Acadia is in tiny Wolfville, with a population just slightly higher than the number of students enrolled, half of whom live on campus. Acadia students spend less time commuting and more time community-building. The 100-hectare site in the Annapolis Valley has ivy-covered walls and sloping lawns dotted with trees. A student-run farm supplies vegetables and herbs. Acadia focuses on an undergraduate liberal arts education in a setting where professors and students easily connect. “You can’t sit on the sidelines here,” says Ray Ivany, who is stepping down as president after eight years. “We challenge the students, but in a way that ensures their success.” The school offers a transcript to certify achievements outside the classroom in volunteering, leadership and professional development. More than 250 students each semester participate in the Sensory Motor Instructional and Leadership Experience (SMILE) program that helps youth with disabilities participate in physical activities. They can also work on service projects through the Institute for Civic Engagement. At the end of the day, students can cheer on one of the school’s 11 varsity sports teams.
• Community Development: This program balances theory with hands-on learning. Students participate in community projects and gain valuable work experience through professional work placements.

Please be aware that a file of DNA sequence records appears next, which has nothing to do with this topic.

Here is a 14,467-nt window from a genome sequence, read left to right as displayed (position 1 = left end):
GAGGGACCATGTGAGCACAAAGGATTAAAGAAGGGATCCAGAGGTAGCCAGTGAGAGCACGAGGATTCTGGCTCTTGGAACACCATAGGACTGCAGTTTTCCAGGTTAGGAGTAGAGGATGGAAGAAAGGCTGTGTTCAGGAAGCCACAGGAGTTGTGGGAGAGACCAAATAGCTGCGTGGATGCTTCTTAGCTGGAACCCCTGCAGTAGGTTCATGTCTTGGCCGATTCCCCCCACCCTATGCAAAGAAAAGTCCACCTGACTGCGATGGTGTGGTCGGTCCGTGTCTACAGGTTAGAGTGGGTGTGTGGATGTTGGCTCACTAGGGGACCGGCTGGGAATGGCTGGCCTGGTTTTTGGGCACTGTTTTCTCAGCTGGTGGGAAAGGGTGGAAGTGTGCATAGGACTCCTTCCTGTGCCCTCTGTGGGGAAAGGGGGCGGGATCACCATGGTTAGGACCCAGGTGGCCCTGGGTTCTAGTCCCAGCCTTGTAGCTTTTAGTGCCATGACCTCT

• Data Analytics: Students develop key mathematical and computing skills for big data, learning how to extract information and transform it into new discoveries, practical policies and informed decisions; includes co-op opportunities.
• The Environment: Acadia has two programs that focus on studying the environment. The environmental science program lets students approach issues from a scientific perspective, while the environmental and sustainability studies program looks at environmental policy.
• Social Entrepreneurship: Business administration students put their education into practice through the creation and management of both not-for-profit and for-profit mission-driven ventures.
• History of Rock Music: Study the social, political and cultural history of rock music. Students gather weekly at the university art gallery to listen to, and discuss, key albums and their place in history.
|Minimum entering grades||Tuition||Average class size||Number of students||Residence spaces||Graduation and retention rates|
|Engineering: 70%; Arts: 70%; Science: 70%; Commerce: 70%||$8,007 ($9,290 out-of-province)||1st & 2nd year: 41.2
3rd & 4th year: 18.1
|1,580 (800 reserved for first years)||Graduation: 71.6%